What living a minimalistic life has taught me
About a year ago I learned about minimalism from Youtube videos and the two dudes who call themselves the Minimalists. In the end of June last year, I wrote a blog post about the first steps in my journey. After having a fruitful discussion about the topic with a friend on Wednesday, I decided to write a follow-up based on my experience and learnings from the past year.
A lot has happened in a year. Last summer I got rid of a lot of stuff I didn’t really need: started with excess clothes and TV and the snowball kinda started rolling from there. I moved to Helsinki in April and did two new huge rounds of decluttering.
Backpacker’s life #
Currently I’m living a backpacker’s life, kinda accidentally. When I started my new job in new city in April, I didn’t want to get a new “permanent” apartment until I’d figure out what I really wanted. With most apartments having a minimum lease of 12 months and being burned with that way too many times, I took another approach.
A friend was traveling abroad so he offered me his room for the first two months. Quickly after that, I learned that another friend was gonna travel for three weeks and even before I moved into his apartment, I found one similar deal for the following month. Everything I use I carry in my traveling backpack and my smaller daily backpack — and I’m loving it.
My goal is to be able to become a digital nomad: traveling around the world while working remotely, learning from new cultures and experiences the wonders of the world. But I had to practice it first — if I couldn’t do it in Helsinki while having a regular job, how could I do it in a more stressful environment.
Having friends who travel a lot helps in this lifestyle. There’s always a startup entrepreneur or a traveller in my network who’s planning on longer trips around the world.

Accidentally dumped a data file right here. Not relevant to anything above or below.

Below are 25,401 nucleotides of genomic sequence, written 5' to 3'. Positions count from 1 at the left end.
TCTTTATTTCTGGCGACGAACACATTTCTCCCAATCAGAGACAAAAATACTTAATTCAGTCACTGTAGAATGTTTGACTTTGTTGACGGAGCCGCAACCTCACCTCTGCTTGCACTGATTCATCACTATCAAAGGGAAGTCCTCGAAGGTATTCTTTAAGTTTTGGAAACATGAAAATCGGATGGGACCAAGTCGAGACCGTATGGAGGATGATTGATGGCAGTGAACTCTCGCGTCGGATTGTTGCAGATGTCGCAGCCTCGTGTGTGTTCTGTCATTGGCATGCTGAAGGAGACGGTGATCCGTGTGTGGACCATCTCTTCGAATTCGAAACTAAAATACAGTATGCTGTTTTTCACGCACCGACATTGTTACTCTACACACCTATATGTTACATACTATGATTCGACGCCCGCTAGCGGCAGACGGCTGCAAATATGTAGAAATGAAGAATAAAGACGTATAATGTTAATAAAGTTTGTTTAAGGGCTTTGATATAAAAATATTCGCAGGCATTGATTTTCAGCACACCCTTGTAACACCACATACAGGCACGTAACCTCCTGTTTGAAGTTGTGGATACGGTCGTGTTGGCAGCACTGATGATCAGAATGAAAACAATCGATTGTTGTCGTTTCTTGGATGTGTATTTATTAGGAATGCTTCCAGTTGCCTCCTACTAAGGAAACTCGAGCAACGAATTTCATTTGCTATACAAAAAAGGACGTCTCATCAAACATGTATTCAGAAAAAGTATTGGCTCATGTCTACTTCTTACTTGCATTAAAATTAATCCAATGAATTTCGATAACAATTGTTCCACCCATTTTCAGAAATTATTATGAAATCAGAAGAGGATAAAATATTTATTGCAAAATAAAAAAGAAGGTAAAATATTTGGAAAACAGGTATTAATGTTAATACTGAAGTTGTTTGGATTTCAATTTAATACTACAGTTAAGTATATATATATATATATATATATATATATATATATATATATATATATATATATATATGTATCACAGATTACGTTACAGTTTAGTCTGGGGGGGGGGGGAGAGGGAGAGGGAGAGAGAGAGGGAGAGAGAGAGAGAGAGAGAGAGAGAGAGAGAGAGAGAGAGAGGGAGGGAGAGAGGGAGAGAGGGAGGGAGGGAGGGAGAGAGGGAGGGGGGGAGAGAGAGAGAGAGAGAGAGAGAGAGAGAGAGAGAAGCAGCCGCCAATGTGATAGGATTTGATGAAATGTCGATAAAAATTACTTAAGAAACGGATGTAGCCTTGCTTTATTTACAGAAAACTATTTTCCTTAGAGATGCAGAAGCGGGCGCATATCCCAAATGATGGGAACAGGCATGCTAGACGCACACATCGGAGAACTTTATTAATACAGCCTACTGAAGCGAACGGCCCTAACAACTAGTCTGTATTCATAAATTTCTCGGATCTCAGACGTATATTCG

Less stuff == less stress #
I’m happy to say I’m enjoying life to the fullest right now. I do still have a warehouse storage for my furniture and bunch of boxes I haven’t figured out yet. But I haven’t used that stuff in two months now and I haven’t missed anything from there.
With less stuff, you get less stress. Less cleaning up to do, less dishes to wash, less decisions to make. My kitchenware consists of a Monbento bento box, one pair of chopsticks, a Dropp x Sigg water bottle and a large mug. In my warehouse I have a pot, a cutting board and a frying pan but for now, I’ve been able to use those from the apartments I’m living in. With that collection of stuff, I’ve been able to eat everything I need without ever having a sink full of dirty dishes.
No more stuff for other people to see #
One thing I kinda knew but never had the courage to admit to myself nor others is that I owned a lot of stuff for other people to see. I had my collection of Ghibli movies on DVD that I never watched (thanks to online streaming services) but wanted to keep in my shelf so if someone visited, they could see that I love Ghibli.
I kept my old Slush crew t-shirts so that if someone asked, I could show them or wear them in alumni meetings. I still do have two Slush t-shirts and a Slush hoodie ’cause they are great and ecological Pure Waste quality.
Getting rid of those items, I freed so much space — both physical and mental — for more important things. No longer do I care about what other people might think when they see my stuff. Because the fact is they never cared, it was all just in my head.
It’s different #
If someone would have told me 5 years ago that I would be living without a permanent address or apartment with everything I own living in my backpack and actually enjoying it, I wouldn’t have believed. I used to enjoy rules and structure and stable over adventurous but I’m so happy I learned to embrace the unknown.
Learning how to work productively without large monitors and bunch of peripherals has helped me become more flexible and given me more freedom. I can work from a kitchen, a cafe, a co-working space or an office equally. And I’ll always carry what I need to get stuff done.
Different things work for different people and the amount of stuff isn’t really what matters. So don’t take this as a guide to getting rid of everything and being happy because it’s not. You might be miserable. Heck, even I might become miserable when my life situation changes. That’s why it’s important to think about the why over the how.